Situated in the northern section of the island, St. Ann is bounded on the east by the parish of St. Mary, and on the west by the parish of Trelawny. It shares its southern borders with the parishes of St. Catherine and Clarendon.
At 1212.4 sq, km (468.2 sq. miles), St. Ann is among the larger parishes in Jamaica
Geography and the Environment
The dominant range is the Dry Harbour Mountains, but individual peaks such as Mount Diablo, Mount Alba and Mount Zion are prominent. On the plains, the soil type is predominantly limestone, which, along with the many rivers, gives rise to numerous caves and sinkholes. Some 60 caves have been noted throughout the parish, of which the most famous is the Green Grotto, in Runaway Bay.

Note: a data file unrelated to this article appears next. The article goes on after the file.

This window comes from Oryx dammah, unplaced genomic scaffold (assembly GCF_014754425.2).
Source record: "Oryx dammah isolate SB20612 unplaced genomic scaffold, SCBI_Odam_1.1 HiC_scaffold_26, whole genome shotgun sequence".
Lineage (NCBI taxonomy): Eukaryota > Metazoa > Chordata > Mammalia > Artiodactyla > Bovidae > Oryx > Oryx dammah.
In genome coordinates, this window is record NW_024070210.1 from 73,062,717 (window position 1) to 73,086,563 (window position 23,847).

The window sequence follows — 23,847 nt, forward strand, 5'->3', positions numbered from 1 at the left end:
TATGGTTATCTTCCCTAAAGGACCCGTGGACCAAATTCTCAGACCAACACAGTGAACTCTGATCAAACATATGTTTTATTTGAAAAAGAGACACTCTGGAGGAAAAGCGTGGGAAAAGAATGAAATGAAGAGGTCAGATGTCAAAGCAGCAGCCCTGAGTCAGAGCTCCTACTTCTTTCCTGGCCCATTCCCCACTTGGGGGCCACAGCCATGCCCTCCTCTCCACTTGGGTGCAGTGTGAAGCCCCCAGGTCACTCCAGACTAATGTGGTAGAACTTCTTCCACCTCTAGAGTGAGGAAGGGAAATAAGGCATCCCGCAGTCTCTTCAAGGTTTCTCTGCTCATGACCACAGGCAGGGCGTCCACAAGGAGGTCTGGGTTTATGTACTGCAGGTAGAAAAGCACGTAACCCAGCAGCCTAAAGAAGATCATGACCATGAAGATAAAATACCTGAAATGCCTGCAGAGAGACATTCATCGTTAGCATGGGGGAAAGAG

St. Ann also has considerable wetland (swamp) areas, particularly along the coast.
St. Ann is known for its red soil – soil red with bauxite, Jamaica’s most important mineral. This mineral is associated with the underlying dry limestone rocks of the parish. Limestone is largely used in road construction, as building material and in the mineral of Portland Cement.